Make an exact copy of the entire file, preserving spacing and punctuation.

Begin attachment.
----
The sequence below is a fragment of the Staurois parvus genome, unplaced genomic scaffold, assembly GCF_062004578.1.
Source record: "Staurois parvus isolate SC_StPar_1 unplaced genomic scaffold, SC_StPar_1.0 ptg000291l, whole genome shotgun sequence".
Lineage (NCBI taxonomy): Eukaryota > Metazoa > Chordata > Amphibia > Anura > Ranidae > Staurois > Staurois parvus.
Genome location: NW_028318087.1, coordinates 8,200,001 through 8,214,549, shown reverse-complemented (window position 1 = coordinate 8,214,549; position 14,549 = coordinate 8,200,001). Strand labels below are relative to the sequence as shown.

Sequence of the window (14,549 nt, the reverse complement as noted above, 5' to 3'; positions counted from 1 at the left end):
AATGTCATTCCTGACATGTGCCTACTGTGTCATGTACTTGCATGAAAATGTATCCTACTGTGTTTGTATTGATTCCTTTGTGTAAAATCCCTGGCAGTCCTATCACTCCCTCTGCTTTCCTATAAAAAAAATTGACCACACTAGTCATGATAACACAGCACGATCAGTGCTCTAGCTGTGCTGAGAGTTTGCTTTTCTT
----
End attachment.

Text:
The sequence below is a fragment of the Staurois parvus genome, unplaced genomic scaffold, assembly GCF_062004578.1.
Source record: "Staurois parvus isolate SC_StPar_1 unplaced genomic scaffold, SC_StPar_1.0 ptg000291l, whole genome shotgun sequence".
Lineage (NCBI taxonomy): Eukaryota > Metazoa > Chordata > Amphibia > Anura > Ranidae > Staurois > Staurois parvus.
Genome location: NW_028318087.1, coordinates 8,200,001 through 8,214,549, shown reverse-complemented (window position 1 = coordinate 8,214,549; position 14,549 = coordinate 8,200,001). Strand labels below are relative to the sequence as shown.

Sequence of the window (14,549 nt, the reverse complement as noted above, 5' to 3'; positions counted from 1 at the left end):
AATGTCATTCCTGACATGTGCCTACTGTGTCATGTACTTGCATGAAAATGTATCCTACTGTGTTTGTATTGATTCCTTTGTGTAAAATCCCTGGCAGTCCTATCACTCCCTCTGCTTTCCTATAAAAAAAATTGACCACACTAGTCATGATAACACAGCACGATCAGTGCTCTAGCTGTGCTGAGAGTTTGCTTTTCTT